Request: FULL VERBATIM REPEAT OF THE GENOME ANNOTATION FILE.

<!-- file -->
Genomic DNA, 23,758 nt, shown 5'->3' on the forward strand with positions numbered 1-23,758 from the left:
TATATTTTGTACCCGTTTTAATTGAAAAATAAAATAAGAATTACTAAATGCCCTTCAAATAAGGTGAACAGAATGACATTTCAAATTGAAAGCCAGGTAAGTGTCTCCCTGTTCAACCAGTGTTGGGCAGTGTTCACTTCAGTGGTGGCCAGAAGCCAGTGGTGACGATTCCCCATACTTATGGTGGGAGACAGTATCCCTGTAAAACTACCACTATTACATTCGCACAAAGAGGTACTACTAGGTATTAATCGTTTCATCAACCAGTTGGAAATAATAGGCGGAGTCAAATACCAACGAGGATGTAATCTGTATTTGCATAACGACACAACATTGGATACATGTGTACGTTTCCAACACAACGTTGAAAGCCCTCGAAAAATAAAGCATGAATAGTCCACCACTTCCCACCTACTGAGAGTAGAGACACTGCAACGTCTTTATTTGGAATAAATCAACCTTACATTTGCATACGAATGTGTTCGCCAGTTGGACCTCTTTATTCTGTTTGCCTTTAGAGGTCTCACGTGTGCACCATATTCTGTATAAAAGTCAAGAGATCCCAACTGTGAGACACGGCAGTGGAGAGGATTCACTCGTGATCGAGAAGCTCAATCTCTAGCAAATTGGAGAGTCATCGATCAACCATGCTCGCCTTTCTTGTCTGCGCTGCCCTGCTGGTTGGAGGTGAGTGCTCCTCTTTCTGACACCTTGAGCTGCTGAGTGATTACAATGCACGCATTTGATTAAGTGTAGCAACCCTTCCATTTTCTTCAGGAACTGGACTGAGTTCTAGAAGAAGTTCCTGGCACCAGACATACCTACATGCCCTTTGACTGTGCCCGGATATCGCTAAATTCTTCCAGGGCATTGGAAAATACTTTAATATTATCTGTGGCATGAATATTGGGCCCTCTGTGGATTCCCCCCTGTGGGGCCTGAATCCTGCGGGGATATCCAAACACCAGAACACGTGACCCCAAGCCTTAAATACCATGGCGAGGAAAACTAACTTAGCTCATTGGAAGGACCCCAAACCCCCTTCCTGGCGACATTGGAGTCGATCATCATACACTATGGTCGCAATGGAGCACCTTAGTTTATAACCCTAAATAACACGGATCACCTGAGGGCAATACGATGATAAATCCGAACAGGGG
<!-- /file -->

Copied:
Genomic DNA, 23,758 nt, shown 5'->3' on the forward strand with positions numbered 1-23,758 from the left:
TATATTTTGTACCCGTTTTAATTGAAAAATAAAATAAGAATTACTAAATGCCCTTCAAATAAGGTGAACAGAATGACATTTCAAATTGAAAGCCAGGTAAGTGTCTCCCTGTTCAACCAGTGTTGGGCAGTGTTCACTTCAGTGGTGGCCAGAAGCCAGTGGTGACGATTCCCCATACTTATGGTGGGAGACAGTATCCCTGTAAAACTACCACTATTACATTCGCACAAAGAGGTACTACTAGGTATTAATCGTTTCATCAACCAGTTGGAAATAATAGGCGGAGTCAAATACCAACGAGGATGTAATCTGTATTTGCATAACGACACAACATTGGATACATGTGTACGTTTCCAACACAACGTTGAAAGCCCTCGAAAAATAAAGCATGAATAGTCCACCACTTCCCACCTACTGAGAGTAGAGACACTGCAACGTCTTTATTTGGAATAAATCAACCTTACATTTGCATACGAATGTGTTCGCCAGTTGGACCTCTTTATTCTGTTTGCCTTTAGAGGTCTCACGTGTGCACCATATTCTGTATAAAAGTCAAGAGATCCCAACTGTGAGACACGGCAGTGGAGAGGATTCACTCGTGATCGAGAAGCTCAATCTCTAGCAAATTGGAGAGTCATCGATCAACCATGCTCGCCTTTCTTGTCTGCGCTGCCCTGCTGGTTGGAGGTGAGTGCTCCTCTTTCTGACACCTTGAGCTGCTGAGTGATTACAATGCACGCATTTGATTAAGTGTAGCAACCCTTCCATTTTCTTCAGGAACTGGACTGAGTTCTAGAAGAAGTTCCTGGCACCAGACATACCTACATGCCCTTTGACTGTGCCCGGATATCGCTAAATTCTTCCAGGGCATTGGAAAATACTTTAATATTATCTGTGGCATGAATATTGGGCCCTCTGTGGATTCCCCCCTGTGGGGCCTGAATCCTGCGGGGATATCCAAACACCAGAACACGTGACCCCAAGCCTTAAATACCATGGCGAGGAAAACTAACTTAGCTCATTGGAAGGACCCCAAACCCCCTTCCTGGCGACATTGGAGTCGATCATCATACACTATGGTCGCAATGGAGCACCTTAGTTTATAACCCTAAATAACACGGATCACCTGAGGGCAATACGATGATAAATCCGAACAGGGG